Home » Brazil » Online classes and food emergencies in São Paulo

The start of our first English class on Zoom in April

The city of São Paulo has recently emerged as one of the world’s main epicenters of the COVID-19 pandemic.

Brás, a centralized, working-class neighborhood of São Paulo, is known for being the city’s garment district. The neighborhood centers on its “Dawn Market” and large textile industries. Since the COVID-19 pandemic, the market has closed, the textile industry has come to a halt and many jobs have been lost — just like in many other parts of the globe.

The once “busiest” streets of São Paulo and Brás resemble the streets of a ghost town, one Brás resident, Bolivian immigrant and friend, Alejandro, says. Brás’ Rua Coimbra is the largest meeting point for Bolivians outside of Bolivia and home to one of São Paulo’s Bolivian street markets, restaurants, souvenir shops, etc.

Leading an origami activity at the Immigrant Integration Center in São Paulo’s Brás neighborhood (in late 2019)

On this same street is one of my ministry sites, the Immigrant Integration Center (CIM). The center supports immigrants in many different fields like computing, documentation, baking, therapy, child education, women and men’s groups, music, etc.

In late 2018 I was welcomed with open hearts into the center as the art, physical education and English teacher. Every week I gathered with a group of kids (ages 5-12) in the morning (before school) and another group in the afternoon (after school). We alternated every week between art, physical education and English activities. Most of the children I serve come from migrant families — most from Bolivia, but also from Venezuela, Paraguay, Angola and other parts of Brazil.

Since the start of our quarantine, I have been lucky to be able to stay in touch with some of the kids and families through continued English classes via zoom. The virtual meetings have allowed us to include people from any place, so I invited some of the kids from the favela communities where I work to join in as well. Unfortunately many of our families have no or poor internet access, so I miss seeing many faces. Giving theses classes and connecting with the children and families is now the highlight of my days, while I practice physical distancing and stay at home.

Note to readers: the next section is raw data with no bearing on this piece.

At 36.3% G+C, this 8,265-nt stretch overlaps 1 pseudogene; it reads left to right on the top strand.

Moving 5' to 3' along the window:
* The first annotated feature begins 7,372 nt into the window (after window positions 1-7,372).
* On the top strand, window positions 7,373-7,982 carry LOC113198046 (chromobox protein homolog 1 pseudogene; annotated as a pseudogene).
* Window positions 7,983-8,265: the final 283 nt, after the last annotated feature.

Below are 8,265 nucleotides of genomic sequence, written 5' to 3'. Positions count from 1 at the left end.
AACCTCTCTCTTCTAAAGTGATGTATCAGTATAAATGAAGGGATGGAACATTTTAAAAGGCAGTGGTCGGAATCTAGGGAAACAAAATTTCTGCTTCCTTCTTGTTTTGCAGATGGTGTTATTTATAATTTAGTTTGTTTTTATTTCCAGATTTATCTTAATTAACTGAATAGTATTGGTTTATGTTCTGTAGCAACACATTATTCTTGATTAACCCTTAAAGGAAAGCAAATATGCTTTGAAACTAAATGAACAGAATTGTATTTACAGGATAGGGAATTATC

A local nonprofit delivering food donations to CIM

Catching up with CIM’s coordinator, Sister Malgarete, I learned that, like many others around the world, families in the neighborhood are now experiencing hunger. They have been knocking on the center’s doors asking for help.

Fortunately, the center has received cesta basica (basic food basket) donations from other nonprofit organizations who have been able to give a hand. These baskets generally include basic necessities and food staples such as beans, rice, flour, coffee, canned goods, and sometimes fruits and vegetables.

On the downside, the donations can’t always meet the need. Last weekend for example, 50 families came to the center pleading for a basket, but there were only 25 available. Some of the families — both in Brás and in the favela communities — really depend on these donations. “During the week, city hall has been sending basic baskets and ready-to-eat meals, but it’s not always enough for the bigger families,” a friend and resident of the favela community Haiti tells me.

Sister Malgarete (right) distributing basic food baskets to a family who immigrated to Sao Paulo from Angola last year

I recently spoke with a Bolivian immigrant, Luisa Landim (the mother of two of my students), and, with her permission, recorded a video of her talking about the current challenges she and those around her are facing. She says:

The Bolivians who live here, but also immigrants from many other countries, during this quarantine we are facing much difficulty to pay our bills — such as water, light, and rent most of all. It is all very challenging for us to pay. Also, whether we rent through the owner themselves or an agency — they are demanding that we pay, but we are not currently working — nothing, nothing. It’s been about a month that we’re not working. And so we have a hard time.

[Those of us] living here in Brazil without proper documentation … aren’t able to get government help either from our countries or from here as well. Donations are greatly needed for us as much as for other people here in Brazil who aren’t making it. … I see a lot of people crying, they even come to my house asking for help, but I don’t have anything to help them with. If I had food I would help a lot, but we don’t have enough either, so I appreciate any help with all my heart. Thank you.”

I close with this quote from Pope Francis:

“May God put an end to this tragedy and this pandemic. May God have mercy on us, and may He put an end to the other terrible pandemics of hunger, war, and lack of education for children. This we ask as brothers and sisters, all together. May God bless us all, and may He have mercy on us” (Pope Francis at Santa Marta, May 14, 2020)

 

Margarita Duran Margarita Duran
Margarita Duran teaches art, P.E., English and catechism to children from immigrant, refugee and low-income families on the margins of São Paulo. She also works in prison ministry.